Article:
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Wednesday, June 8, 2016

Soon we’ll use science to make people more moral

By James J. Hughes
The Washington Post
Originally posted May 19, 2016

Here is an excerpt:

he emerging debate over the use of drugs and devices for moral enhancement has had three principal viewpoints: those who focus on boosting moral sentiments such as empathy; those who would just boost moral reasoning; and the skeptics. While the former two groups accept the goal of moral enhancement — and differ over the best method — the skeptics reject the project. They argue that moral enhancement therapies are overhyped, and that even if morality drugs were effective, they would be bad for our character to rely on them.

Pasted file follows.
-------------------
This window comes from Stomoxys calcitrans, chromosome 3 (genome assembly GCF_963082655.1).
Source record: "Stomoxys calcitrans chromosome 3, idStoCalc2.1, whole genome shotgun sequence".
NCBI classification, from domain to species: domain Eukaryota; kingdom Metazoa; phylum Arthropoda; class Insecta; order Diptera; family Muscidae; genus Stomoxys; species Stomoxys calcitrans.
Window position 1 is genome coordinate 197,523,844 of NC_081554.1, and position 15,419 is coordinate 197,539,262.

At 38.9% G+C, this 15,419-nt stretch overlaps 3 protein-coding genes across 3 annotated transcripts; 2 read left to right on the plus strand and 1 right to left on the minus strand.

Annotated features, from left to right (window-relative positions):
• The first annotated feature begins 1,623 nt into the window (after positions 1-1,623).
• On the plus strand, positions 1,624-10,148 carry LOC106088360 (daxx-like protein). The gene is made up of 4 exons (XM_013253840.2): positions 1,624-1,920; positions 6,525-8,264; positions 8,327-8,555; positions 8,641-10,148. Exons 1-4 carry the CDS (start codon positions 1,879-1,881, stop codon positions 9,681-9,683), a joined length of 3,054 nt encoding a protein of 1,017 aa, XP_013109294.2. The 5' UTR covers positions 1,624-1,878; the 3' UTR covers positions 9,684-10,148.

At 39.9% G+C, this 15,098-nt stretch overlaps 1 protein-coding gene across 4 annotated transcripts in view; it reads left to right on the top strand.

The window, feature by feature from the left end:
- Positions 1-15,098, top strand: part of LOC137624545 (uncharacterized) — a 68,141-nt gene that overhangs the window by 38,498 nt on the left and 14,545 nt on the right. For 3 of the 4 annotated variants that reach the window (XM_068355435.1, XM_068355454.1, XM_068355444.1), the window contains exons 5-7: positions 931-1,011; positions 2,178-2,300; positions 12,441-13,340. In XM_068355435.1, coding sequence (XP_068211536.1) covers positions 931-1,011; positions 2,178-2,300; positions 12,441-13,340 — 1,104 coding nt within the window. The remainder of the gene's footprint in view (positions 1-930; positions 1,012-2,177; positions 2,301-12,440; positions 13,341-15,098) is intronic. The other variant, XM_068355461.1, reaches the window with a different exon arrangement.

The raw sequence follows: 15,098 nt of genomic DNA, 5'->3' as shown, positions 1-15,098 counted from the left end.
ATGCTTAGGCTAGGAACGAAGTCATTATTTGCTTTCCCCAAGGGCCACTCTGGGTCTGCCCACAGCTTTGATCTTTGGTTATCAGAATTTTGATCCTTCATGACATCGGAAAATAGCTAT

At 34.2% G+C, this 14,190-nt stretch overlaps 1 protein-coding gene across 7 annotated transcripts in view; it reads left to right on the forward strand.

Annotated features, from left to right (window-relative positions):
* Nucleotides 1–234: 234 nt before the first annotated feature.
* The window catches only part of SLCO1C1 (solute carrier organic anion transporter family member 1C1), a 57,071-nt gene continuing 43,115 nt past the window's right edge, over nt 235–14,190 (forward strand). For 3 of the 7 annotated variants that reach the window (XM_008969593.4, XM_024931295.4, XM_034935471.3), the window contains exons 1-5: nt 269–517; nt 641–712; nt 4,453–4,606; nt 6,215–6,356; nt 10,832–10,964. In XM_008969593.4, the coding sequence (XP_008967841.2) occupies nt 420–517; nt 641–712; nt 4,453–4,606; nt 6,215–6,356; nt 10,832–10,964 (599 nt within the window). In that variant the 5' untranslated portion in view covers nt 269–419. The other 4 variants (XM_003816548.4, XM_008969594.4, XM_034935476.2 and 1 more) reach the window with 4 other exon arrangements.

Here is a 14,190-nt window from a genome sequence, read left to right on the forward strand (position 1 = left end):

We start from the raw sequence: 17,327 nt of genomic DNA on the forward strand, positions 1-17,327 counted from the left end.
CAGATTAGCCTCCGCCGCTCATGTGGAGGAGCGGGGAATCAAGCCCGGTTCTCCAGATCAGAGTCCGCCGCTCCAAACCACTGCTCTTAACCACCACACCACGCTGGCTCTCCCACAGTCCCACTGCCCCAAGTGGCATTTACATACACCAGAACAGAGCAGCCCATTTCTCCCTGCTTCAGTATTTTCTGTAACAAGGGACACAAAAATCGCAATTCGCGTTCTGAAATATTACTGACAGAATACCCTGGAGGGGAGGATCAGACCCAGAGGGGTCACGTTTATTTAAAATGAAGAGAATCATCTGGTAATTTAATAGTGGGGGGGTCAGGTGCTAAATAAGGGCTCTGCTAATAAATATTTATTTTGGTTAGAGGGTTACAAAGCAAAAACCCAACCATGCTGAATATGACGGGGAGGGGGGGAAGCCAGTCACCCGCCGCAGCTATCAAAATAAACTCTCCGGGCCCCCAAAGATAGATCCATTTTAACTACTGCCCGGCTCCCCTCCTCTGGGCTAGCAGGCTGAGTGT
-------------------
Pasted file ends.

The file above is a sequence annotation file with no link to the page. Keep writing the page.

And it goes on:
It is certainly true that the initial enthusiasm for certain moral enhancement therapies has been tempered by subsequent research. Dozens of studies have suggested that genes that regulate oxytocin, the “cuddle hormone,” affect trust and empathy, and that empathy is boosted when subjects snort oxytocin. But it now appears that the effects of boosting oxytocin were over-reported and that some of the hormone’s effects are less than cuddly — oxytocin tends to boost empathy only for people like us, increasing ethnocentric “in-group bias.”

The article is here.
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